Hyacinths in the house
I recently received some potted hyacinths as a gift from a thoughtful friend. The fleshy, glossy green and strap shaped leaves were growing strongly and soon stems loaded with buds appeared. I eagerly awaited the opening of the flowers and was thrilled that they bloomed for the first time on Mothering Sunday.
After a few days the spikes were so full and heavy of the pale pink flowers that their stems were bent sideways and I was concerned that I had not watered them enough. I did some reading and discovered that although the first blooms can be really spectacular in the second year flowers are not as full and heavy and stand up nicely.
Hyacinths are highly fragrant, bell-shaped flowers. The waxy flowers come in shades of white, peach, orange, salmon, yellow, pink, red, purple, lavender and blue. Although they are beautiful to look at they are also poisonous and the bulbs in particular should be kept away from pets and not ingested.
When the spikes are so heavy florists often just use some bamboo in the pot and attach the flower stem with some florist’s tape for support. Allowing a bit of droop though keeps them from looking rigid and unnatural. Some photographers run a wire down the stem into the bulb to put the flowers in a better position for taking photographs.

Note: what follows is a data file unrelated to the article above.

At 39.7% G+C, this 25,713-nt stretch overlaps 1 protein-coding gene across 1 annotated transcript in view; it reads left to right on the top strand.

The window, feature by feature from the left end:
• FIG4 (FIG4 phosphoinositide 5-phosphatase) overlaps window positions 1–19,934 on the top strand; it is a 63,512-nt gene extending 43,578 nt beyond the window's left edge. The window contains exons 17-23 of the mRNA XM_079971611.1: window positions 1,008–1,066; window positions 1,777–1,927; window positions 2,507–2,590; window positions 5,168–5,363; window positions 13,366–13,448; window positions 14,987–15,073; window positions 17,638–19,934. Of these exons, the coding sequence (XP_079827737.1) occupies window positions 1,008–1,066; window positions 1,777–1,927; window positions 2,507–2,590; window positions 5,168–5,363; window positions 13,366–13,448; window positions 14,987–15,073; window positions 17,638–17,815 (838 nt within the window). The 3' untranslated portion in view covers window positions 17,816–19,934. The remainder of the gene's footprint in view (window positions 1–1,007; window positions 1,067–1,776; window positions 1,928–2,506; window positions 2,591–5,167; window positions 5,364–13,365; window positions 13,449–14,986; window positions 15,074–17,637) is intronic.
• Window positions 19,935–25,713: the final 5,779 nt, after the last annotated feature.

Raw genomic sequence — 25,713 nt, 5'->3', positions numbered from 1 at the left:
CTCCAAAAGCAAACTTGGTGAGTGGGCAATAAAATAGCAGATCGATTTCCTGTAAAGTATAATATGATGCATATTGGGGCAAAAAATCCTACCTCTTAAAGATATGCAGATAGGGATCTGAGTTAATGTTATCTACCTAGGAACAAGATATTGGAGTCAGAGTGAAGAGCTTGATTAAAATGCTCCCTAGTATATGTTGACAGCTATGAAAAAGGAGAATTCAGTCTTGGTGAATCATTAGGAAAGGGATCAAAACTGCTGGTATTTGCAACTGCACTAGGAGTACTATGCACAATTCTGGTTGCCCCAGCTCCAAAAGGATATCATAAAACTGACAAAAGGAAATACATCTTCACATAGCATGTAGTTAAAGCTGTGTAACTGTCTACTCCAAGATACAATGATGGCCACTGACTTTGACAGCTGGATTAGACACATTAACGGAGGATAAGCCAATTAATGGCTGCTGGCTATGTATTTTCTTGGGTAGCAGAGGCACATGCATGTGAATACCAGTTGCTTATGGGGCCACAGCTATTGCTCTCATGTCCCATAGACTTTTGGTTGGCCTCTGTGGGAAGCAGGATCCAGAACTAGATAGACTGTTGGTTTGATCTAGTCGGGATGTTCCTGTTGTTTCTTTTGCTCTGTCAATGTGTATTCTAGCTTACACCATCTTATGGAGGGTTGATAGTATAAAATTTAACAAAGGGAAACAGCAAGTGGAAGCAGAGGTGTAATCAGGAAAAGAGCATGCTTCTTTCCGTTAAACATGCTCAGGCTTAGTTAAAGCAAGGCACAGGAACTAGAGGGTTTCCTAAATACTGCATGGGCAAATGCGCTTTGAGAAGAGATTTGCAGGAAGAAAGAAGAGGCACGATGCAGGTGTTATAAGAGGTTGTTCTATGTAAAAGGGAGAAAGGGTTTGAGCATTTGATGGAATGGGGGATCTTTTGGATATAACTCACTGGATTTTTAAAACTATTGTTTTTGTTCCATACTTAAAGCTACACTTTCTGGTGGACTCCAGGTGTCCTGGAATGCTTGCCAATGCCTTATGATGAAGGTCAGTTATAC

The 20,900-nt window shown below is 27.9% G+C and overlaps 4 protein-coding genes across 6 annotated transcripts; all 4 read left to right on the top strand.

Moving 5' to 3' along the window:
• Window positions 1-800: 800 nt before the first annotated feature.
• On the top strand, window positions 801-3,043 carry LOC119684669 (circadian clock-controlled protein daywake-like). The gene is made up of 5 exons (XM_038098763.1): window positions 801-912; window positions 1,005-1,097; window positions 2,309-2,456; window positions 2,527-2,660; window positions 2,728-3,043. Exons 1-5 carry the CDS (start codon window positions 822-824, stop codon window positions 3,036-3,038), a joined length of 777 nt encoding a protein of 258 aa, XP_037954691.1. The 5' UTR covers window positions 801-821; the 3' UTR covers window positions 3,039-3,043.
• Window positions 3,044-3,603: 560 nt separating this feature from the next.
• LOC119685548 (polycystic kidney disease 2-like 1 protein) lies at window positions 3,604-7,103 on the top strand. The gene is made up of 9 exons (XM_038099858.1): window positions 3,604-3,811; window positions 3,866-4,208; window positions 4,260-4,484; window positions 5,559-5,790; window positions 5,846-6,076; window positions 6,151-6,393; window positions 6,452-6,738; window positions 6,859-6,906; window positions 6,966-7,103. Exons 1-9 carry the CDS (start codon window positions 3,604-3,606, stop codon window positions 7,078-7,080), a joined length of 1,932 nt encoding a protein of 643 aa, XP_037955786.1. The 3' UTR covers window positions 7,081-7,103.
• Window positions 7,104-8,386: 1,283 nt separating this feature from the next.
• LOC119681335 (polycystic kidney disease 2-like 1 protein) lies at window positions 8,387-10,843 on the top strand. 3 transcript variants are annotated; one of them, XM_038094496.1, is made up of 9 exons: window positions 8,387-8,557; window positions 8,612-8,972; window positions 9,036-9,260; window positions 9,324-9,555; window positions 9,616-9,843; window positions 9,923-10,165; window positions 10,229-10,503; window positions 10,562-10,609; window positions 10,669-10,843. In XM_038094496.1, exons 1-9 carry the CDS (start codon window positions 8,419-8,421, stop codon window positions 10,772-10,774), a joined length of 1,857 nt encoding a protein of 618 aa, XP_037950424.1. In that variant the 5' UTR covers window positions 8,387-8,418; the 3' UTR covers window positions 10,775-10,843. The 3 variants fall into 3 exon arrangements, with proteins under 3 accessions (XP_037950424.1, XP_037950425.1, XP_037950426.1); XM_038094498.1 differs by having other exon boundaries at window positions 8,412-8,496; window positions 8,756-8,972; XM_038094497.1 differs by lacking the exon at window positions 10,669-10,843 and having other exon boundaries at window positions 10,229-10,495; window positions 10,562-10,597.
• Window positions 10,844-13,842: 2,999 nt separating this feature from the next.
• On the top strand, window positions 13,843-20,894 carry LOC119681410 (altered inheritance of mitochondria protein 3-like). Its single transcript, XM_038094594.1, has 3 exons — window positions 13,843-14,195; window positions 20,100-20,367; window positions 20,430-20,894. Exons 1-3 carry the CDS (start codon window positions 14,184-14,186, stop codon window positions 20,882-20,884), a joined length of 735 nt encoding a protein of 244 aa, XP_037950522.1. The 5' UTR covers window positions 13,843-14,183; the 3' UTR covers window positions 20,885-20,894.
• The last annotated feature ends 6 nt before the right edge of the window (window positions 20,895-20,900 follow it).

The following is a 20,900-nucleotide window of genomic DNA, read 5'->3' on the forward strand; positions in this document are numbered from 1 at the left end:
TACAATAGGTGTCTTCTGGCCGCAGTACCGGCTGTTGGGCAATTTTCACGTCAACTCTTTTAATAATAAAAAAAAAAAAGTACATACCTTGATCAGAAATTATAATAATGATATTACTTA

Since Hyacinths can be quite top heavy it is suggested that they are planted close together (but not too close) so they can support each other. Garden stores also have plant supports that work well.
Gardeners indicate that bulb performance and flower quality usually tapers off from the year after planting so some treat them as annuals and replace bulbs in autumn for flowering in March-April. The impressive flowering of fresh bulbs is due to the fertile conditions under which they are propagated and post-harvest heat treatment that encourages dense spikes of large flowers.
Greek mythology says that the god Apollo enjoyed the sport of discus throwing and one day he and Hyacinthus took turns throwing the discus. Hyacinthus ran to catch it to impress Apollo but was struck by the discus as it fell to the ground and died. Apollo then made a flower, the hyacinth, from his spilled blood. In the Victorian language of flowers, the Hyacinth flower symbolizes sport or play while the blue Hyacinth signifies sincerity.
“If, of thy mortal goods, thou art bereft,
And from thy slender store two loaves
alone to thee are left,
Sell one & from the dole,
Buy Hyacinths to feed the soul”
– Muslihuddin Sadi,
13th Century Persian Poet
Written by Vanessa Lee Thomas